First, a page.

EA is different. They believe in taking utilitarianism to its logical, horrible, ridiculous conclusion. If it truly is better for society that I quit my job and work for an NGO… maybe I should actually do it? Nobody is going to loudly demand that I do it, but EA values demand that I at least consider it. The EA community has considered the proposition, and reached the consensus “Maybe it’s not good for all of us to quit our tech jobs and work for charitable orgs.” After all, a lot of those orgs are in greater need of money than labor. And that’s earning to give.

Earning to give might be weird, but its main effect is to cancel out the weirdness of extreme utilitarianism. It allows EA folks to basically reach the same conclusion that normies reached by not thinking about it that hard.

Earning to give and extreme utilitarianism don’t cancel out completely. The earning to give argument suggests that people actually go out of their way to find high-paying jobs. But, I suspect that’s what a lot of people wanted to do with their lives anyway. The part I have a problem with is when they decide that the most altruistic thing to do is become a crypto scammer, that’s obviously indefensible.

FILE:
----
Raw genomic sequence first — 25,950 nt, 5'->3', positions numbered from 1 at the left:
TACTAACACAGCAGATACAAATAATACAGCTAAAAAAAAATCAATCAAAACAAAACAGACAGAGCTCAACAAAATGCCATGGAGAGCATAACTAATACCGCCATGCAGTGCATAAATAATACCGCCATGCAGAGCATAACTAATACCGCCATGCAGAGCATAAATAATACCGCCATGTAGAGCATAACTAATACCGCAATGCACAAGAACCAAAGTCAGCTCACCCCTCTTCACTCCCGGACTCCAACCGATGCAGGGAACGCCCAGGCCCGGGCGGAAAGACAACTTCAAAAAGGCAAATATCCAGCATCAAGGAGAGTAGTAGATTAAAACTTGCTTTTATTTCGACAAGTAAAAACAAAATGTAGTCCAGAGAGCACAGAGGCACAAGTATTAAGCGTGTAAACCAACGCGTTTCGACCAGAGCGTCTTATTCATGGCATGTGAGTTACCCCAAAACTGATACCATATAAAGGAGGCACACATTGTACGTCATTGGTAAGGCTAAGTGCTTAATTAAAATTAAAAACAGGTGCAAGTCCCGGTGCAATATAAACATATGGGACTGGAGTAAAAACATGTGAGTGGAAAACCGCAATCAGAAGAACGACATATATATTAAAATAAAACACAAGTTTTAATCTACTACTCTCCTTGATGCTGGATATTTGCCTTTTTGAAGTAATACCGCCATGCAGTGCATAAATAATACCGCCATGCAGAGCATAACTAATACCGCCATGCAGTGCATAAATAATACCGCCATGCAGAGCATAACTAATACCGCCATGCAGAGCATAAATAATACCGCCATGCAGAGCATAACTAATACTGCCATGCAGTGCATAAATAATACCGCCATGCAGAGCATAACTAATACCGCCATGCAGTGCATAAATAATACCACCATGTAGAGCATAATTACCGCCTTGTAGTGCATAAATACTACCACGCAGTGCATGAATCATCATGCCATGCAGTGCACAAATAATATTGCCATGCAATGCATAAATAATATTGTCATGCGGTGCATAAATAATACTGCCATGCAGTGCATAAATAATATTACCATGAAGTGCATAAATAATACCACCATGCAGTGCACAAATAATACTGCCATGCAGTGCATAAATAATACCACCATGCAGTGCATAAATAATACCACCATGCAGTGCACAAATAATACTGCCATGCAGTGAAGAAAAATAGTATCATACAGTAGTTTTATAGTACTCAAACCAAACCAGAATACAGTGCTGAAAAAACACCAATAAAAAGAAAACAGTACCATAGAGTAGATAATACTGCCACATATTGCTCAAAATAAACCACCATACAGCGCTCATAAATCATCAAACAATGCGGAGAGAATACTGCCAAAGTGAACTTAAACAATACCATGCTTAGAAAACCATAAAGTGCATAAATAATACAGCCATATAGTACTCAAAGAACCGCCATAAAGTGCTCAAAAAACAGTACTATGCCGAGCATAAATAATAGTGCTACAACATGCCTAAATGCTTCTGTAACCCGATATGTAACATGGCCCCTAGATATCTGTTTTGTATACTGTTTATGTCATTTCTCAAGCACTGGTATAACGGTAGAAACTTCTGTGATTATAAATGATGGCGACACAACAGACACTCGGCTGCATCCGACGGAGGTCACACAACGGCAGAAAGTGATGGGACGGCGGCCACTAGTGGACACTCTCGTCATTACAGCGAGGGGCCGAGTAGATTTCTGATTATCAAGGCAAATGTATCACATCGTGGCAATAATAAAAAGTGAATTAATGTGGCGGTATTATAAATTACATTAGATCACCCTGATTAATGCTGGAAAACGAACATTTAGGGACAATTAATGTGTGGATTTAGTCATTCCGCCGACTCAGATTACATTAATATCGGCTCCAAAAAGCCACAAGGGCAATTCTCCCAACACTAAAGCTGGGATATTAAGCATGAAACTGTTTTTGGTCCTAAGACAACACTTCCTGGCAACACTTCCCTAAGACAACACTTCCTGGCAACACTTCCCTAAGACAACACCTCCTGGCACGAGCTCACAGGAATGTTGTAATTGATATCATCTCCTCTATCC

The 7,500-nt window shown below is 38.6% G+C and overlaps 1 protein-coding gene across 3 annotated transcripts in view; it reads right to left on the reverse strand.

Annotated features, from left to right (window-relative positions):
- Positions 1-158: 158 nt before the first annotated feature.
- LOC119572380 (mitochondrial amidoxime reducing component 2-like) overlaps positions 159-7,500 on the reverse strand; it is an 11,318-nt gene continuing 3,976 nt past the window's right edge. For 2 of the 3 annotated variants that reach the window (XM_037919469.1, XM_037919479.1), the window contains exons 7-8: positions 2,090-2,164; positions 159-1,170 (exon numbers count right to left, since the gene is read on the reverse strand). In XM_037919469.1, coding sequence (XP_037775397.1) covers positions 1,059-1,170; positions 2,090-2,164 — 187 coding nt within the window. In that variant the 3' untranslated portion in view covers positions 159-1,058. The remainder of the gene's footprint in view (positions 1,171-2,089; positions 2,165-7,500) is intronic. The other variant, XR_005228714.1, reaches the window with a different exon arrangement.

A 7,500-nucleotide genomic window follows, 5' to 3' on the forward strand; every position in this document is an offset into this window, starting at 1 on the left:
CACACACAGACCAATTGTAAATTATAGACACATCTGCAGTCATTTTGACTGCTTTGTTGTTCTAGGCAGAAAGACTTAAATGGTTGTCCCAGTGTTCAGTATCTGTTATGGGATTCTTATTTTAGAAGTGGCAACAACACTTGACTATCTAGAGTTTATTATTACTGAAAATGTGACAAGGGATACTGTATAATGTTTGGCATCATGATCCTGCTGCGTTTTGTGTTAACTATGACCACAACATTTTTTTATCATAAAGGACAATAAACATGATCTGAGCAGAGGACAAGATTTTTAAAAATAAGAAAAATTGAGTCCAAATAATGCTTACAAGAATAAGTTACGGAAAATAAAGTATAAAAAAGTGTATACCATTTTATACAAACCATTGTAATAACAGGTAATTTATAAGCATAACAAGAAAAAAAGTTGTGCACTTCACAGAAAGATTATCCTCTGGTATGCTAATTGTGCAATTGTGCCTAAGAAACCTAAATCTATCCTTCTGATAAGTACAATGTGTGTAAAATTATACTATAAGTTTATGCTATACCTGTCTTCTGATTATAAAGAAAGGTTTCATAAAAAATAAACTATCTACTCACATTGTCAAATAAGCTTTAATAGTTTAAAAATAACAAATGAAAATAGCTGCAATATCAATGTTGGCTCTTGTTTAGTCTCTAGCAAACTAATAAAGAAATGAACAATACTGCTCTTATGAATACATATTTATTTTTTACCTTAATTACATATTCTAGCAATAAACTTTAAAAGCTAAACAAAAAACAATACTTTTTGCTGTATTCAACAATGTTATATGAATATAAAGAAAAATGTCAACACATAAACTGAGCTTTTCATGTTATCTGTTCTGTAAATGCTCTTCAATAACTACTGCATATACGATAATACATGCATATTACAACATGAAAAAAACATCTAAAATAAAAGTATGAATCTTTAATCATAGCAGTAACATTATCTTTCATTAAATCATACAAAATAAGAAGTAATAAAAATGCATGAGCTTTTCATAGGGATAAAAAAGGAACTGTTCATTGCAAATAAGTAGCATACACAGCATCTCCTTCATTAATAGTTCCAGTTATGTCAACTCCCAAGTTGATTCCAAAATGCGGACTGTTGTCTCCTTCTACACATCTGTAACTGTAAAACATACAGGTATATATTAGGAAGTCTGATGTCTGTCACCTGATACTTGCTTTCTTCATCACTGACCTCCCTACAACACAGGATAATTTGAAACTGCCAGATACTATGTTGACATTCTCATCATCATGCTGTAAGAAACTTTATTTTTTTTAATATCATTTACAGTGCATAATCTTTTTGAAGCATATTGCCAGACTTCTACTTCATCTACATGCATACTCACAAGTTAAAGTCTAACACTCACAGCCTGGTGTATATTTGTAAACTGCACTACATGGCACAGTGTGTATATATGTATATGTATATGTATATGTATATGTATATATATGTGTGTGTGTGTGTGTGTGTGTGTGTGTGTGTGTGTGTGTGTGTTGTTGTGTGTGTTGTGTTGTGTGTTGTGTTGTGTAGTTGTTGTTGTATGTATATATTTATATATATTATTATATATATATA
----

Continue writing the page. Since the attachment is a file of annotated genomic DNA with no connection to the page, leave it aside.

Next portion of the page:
In any case, earning to give is a minority practice in EA. According to their survey, about 23% of non-students say they’re in an earning-to-give career path, whatever that means. I’ve also known some people to go in the other direction, actually quitting their tech jobs.

EA is a perpetual fundraiser

It’s been observed that basically every ethical philosophy agrees that it is good to give money to the people on the street who need it, but people still generally don’t do it. Instead, to persuade people to give money away, we have all these fundraisers. People run marathons, hold baking sales, ask for donations on their birthday, speedrun video games, and so on. People generally already believe that donating money to charity is good, but fundraisers still seem to be effective and necessary to convert that belief into action.